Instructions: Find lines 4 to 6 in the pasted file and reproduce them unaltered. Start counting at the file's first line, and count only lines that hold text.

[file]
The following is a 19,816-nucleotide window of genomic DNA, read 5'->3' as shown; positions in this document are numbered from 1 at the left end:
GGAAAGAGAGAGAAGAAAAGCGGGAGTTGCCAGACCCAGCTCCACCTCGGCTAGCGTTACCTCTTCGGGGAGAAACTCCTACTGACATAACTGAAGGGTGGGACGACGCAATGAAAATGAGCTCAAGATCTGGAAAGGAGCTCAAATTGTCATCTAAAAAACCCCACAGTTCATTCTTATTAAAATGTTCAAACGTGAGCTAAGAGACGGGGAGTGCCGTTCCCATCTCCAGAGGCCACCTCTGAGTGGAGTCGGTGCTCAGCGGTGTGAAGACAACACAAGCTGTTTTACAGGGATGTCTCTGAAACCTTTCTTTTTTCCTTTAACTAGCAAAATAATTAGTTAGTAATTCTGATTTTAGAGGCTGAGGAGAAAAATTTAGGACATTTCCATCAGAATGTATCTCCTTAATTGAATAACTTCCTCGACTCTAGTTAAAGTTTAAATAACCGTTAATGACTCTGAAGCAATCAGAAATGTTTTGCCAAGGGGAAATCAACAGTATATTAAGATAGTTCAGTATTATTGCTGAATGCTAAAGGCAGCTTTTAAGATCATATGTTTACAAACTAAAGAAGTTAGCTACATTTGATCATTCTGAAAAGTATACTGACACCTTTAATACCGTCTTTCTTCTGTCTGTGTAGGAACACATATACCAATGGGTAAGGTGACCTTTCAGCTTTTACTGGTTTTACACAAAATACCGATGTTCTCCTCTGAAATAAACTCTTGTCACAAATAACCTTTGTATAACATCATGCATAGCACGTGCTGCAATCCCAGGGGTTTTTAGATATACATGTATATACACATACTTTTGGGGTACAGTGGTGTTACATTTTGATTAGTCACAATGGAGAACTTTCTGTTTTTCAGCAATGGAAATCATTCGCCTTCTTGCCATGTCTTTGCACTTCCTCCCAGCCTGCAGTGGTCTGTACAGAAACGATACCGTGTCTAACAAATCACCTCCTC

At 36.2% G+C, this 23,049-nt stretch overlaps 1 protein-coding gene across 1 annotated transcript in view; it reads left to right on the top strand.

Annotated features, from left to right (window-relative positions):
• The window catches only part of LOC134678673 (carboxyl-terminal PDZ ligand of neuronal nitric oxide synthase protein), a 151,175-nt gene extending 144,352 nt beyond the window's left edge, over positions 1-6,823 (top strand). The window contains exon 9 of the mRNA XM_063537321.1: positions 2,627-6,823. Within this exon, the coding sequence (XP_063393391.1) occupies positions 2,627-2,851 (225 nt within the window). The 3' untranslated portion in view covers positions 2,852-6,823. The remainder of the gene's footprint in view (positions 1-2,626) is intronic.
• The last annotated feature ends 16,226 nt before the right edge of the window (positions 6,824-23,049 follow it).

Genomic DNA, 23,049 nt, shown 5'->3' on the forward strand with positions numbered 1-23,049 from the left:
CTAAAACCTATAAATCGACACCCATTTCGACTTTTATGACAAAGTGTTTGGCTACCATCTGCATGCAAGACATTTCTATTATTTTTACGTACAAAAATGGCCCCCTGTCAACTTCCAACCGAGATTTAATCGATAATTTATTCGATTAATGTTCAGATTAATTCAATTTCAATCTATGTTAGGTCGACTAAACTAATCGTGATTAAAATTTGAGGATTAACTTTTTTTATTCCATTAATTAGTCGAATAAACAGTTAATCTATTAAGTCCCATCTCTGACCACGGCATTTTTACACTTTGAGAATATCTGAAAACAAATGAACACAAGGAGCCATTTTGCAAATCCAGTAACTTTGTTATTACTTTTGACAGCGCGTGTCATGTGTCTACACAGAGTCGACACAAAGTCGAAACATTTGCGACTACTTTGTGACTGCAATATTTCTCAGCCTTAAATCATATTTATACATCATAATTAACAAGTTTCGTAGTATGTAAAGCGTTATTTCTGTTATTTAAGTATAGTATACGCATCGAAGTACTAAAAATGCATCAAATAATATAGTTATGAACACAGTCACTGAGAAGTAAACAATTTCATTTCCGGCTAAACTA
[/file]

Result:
Annotated features, from left to right (window-relative positions):
• The window catches only part of LOC134678673 (carboxyl-terminal PDZ ligand of neuronal nitric oxide synthase protein), a 151,175-nt gene extending 144,352 nt beyond the window's left edge, over positions 1-6,823 (top strand). The window contains exon 9 of the mRNA XM_063537321.1: positions 2,627-6,823. Within this exon, the coding sequence (XP_063393391.1) occupies positions 2,627-2,851 (225 nt within the window). The 3' untranslated portion in view covers positions 2,852-6,823. The remainder of the gene's footprint in view (positions 1-2,626) is intronic.
• The last annotated feature ends 16,226 nt before the right edge of the window (positions 6,824-23,049 follow it).